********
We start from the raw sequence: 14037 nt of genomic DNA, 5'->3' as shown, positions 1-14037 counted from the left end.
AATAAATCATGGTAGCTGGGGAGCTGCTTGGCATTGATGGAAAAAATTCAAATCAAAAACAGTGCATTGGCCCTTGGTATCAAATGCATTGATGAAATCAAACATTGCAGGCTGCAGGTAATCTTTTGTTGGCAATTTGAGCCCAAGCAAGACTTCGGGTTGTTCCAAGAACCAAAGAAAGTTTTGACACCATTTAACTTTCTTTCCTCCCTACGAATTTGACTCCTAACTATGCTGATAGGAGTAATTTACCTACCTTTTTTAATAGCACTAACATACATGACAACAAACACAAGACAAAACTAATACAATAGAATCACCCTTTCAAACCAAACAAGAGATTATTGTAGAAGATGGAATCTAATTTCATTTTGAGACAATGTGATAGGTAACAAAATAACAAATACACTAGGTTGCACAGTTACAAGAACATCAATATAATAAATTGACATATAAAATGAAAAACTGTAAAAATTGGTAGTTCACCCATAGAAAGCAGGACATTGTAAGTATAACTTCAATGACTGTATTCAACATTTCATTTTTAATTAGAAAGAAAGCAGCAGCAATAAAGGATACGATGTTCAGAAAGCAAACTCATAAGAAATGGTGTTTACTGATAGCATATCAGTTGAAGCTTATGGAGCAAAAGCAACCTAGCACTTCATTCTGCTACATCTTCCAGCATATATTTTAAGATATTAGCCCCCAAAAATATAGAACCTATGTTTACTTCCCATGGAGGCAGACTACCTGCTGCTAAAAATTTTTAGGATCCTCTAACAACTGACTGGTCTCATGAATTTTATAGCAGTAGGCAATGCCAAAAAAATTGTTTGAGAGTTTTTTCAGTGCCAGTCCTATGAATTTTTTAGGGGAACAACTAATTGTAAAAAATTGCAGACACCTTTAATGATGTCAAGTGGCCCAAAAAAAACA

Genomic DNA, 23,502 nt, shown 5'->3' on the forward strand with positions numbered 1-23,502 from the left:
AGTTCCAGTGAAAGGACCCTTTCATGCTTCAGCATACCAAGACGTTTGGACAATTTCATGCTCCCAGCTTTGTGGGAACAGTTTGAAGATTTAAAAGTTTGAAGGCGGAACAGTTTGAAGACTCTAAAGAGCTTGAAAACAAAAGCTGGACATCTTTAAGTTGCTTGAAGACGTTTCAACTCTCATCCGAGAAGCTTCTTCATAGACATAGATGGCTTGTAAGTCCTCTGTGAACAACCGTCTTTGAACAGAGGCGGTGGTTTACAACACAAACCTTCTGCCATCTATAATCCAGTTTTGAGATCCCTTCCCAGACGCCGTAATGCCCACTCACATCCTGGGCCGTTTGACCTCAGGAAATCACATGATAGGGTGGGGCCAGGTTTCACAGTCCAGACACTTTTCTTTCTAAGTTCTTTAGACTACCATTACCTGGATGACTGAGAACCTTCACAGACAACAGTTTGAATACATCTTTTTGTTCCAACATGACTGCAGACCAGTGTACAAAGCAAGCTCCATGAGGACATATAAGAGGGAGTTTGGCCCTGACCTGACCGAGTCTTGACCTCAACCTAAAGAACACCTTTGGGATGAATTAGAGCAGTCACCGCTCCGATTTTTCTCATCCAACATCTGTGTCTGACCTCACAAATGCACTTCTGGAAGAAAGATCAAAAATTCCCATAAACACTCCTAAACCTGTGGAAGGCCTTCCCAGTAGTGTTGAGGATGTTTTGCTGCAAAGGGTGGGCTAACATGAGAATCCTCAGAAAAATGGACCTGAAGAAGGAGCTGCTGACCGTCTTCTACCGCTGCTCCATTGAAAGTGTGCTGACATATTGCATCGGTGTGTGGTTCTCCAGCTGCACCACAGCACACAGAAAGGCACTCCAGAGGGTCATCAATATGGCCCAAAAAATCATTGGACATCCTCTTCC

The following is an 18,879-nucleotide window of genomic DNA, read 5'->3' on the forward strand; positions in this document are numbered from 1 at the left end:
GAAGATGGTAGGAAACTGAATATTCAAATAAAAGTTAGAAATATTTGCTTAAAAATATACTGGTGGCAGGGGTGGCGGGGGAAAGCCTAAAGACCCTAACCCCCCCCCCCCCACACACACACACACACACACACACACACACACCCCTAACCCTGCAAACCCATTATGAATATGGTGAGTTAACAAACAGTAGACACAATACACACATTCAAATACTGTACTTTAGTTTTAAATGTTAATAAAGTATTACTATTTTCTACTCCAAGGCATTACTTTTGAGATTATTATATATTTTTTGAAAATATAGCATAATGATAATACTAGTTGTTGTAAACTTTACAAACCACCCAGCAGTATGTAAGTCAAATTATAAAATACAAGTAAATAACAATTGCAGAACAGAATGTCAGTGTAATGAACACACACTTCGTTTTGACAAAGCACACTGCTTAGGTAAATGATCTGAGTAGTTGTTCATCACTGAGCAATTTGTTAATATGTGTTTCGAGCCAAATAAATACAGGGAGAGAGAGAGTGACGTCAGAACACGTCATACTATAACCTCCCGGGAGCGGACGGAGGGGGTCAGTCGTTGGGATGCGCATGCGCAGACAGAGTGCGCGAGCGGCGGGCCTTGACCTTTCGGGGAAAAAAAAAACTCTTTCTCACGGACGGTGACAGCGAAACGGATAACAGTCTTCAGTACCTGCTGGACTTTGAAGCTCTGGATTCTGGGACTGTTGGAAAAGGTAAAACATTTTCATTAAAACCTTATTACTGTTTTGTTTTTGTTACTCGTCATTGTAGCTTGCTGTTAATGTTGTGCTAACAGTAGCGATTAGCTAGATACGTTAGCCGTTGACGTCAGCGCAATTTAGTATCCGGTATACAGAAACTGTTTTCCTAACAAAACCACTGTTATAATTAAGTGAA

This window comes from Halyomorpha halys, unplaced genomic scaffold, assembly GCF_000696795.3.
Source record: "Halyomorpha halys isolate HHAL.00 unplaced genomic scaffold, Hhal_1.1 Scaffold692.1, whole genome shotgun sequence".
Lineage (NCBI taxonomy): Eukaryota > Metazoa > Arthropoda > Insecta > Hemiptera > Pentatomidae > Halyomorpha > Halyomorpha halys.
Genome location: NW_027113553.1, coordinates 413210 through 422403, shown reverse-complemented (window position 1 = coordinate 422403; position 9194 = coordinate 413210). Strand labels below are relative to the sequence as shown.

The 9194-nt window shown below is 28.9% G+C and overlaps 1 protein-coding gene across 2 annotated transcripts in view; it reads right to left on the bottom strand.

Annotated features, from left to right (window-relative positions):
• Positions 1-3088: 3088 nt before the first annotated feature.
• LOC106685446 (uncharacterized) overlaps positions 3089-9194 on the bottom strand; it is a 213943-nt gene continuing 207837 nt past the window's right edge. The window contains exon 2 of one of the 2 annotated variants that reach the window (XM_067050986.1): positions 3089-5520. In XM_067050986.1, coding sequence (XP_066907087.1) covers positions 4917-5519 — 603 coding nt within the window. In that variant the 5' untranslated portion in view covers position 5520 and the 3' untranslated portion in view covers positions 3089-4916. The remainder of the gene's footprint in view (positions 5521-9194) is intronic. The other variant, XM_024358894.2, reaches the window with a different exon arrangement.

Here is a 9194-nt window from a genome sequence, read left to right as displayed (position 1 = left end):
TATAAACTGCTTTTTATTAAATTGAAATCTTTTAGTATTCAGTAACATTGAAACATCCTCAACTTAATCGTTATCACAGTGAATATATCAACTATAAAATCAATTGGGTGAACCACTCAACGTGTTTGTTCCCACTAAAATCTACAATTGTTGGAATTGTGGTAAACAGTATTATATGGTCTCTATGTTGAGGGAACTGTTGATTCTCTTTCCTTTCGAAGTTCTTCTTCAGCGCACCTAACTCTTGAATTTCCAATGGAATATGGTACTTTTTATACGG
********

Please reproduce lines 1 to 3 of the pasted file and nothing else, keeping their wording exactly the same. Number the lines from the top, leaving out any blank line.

We start from the raw sequence: 14037 nt of genomic DNA, 5'->3' as shown, positions 1-14037 counted from the left end.
AATAAATCATGGTAGCTGGGGAGCTGCTTGGCATTGATGGAAAAAATTCAAATCAAAAACAGTGCATTGGCCCTTGGTATCAAATGCATTGATGAAATCAAACATTGCAGGCTGCAGGTAATCTTTTGTTGGCAATTTGAGCCCAAGCAAGACTTCGGGTTGTTCCAAGAACCAAAGAAAGTTTTGACACCATTTAACTTTCTTTCCTCCCTACGAATTTGACTCCTAACTATGCTGATAGGAGTAATTTACCTACCTTTTTTAATAGCACTAACATACATGACAACAAACACAAGACAAAACTAATACAATAGAATCACCCTTTCAAACCAAACAAGAGATTATTGTAGAAGATGGAATCTAATTTCATTTTGAGACAATGTGATAGGTAACAAAATAACAAATACACTAGGTTGCACAGTTACAAGAACATCAATATAATAAATTGACATATAAAATGAAAAACTGTAAAAATTGGTAGTTCACCCATAGAAAGCAGGACATTGTAAGTATAACTTCAATGACTGTATTCAACATTTCATTTTTAATTAGAAAGAAAGCAGCAGCAATAAAGGATACGATGTTCAGAAAGCAAACTCATAAGAAATGGTGTTTACTGATAGCATATCAGTTGAAGCTTATGGAGCAAAAGCAACCTAGCACTTCATTCTGCTACATCTTCCAGCATATATTTTAAGATATTAGCCCCCAAAAATATAGAACCTATGTTTACTTCCCATGGAGGCAGACTACCTGCTGCTAAAAATTTTTAGGATCCTCTAACAACTGACTGGTCTCATGAATTTTATAGCAGTAGGCAATGCCAAAAAAATTGTTTGAGAGTTTTTTCAGTGCCAGTCCTATGAATTTTTTAGGGGAACAACTAATTGTAAAAAATTGCAGACACCTTTAATGATGTCAAGTGGCCCAAAAAAAACA

Genomic DNA, 23,502 nt, shown 5'->3' on the forward strand with positions numbered 1-23,502 from the left: